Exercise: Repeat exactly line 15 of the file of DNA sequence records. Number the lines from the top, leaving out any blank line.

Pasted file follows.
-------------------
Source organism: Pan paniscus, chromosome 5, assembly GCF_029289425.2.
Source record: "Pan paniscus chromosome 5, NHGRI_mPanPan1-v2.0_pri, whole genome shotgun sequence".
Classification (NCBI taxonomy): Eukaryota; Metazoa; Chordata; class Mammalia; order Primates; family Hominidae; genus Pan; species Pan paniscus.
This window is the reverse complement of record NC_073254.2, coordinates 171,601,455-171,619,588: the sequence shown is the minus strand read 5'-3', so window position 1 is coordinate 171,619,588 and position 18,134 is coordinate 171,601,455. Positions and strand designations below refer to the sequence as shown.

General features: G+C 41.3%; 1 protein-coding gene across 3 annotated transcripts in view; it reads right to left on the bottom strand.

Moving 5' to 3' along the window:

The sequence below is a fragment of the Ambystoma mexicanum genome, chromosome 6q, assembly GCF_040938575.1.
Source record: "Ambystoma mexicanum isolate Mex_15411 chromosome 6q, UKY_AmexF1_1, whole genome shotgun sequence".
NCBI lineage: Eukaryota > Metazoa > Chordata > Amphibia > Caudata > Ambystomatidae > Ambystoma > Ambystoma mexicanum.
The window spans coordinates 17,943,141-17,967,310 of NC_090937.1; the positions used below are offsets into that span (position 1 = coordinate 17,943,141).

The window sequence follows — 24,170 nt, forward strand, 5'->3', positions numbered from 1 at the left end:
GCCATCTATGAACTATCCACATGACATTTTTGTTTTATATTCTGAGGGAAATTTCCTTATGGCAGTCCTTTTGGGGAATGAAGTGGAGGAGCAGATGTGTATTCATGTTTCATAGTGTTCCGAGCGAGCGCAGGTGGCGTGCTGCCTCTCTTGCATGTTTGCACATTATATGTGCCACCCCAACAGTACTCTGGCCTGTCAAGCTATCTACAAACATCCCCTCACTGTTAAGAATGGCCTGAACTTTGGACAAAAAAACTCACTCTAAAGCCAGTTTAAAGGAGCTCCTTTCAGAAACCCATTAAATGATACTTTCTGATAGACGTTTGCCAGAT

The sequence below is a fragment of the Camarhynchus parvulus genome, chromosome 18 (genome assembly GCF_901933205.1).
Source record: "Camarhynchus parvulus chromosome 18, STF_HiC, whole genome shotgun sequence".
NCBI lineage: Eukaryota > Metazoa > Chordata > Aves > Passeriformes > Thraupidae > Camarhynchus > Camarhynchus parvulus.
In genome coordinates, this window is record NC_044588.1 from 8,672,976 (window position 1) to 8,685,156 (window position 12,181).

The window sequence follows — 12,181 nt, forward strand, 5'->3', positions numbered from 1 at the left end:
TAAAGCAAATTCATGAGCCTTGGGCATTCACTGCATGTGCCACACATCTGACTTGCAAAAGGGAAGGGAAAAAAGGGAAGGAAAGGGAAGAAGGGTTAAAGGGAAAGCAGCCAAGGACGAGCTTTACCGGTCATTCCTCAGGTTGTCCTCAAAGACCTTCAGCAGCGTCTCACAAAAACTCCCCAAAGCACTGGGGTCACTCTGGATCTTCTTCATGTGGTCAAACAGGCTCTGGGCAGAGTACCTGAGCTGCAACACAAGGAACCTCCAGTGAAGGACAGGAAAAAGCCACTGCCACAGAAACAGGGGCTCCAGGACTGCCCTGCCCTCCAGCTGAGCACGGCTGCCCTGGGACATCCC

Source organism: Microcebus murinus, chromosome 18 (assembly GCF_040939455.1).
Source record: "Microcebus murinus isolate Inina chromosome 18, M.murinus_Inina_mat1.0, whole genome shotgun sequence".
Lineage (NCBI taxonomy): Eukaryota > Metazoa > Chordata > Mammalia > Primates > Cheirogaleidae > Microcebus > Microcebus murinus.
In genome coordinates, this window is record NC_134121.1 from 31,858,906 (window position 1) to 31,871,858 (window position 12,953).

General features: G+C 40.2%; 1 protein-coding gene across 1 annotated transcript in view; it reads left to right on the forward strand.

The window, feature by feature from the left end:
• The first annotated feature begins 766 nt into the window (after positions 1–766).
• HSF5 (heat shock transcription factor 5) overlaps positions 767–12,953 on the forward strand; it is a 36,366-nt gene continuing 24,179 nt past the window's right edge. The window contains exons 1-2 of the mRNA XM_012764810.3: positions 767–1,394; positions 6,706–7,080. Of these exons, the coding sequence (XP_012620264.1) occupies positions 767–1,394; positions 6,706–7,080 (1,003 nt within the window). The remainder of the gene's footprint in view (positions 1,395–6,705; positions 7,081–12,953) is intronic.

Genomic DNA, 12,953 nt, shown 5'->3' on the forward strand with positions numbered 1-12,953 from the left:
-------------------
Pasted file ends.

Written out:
NCBI lineage: Eukaryota > Metazoa > Chordata > Aves > Passeriformes > Thraupidae > Camarhynchus > Camarhynchus parvulus.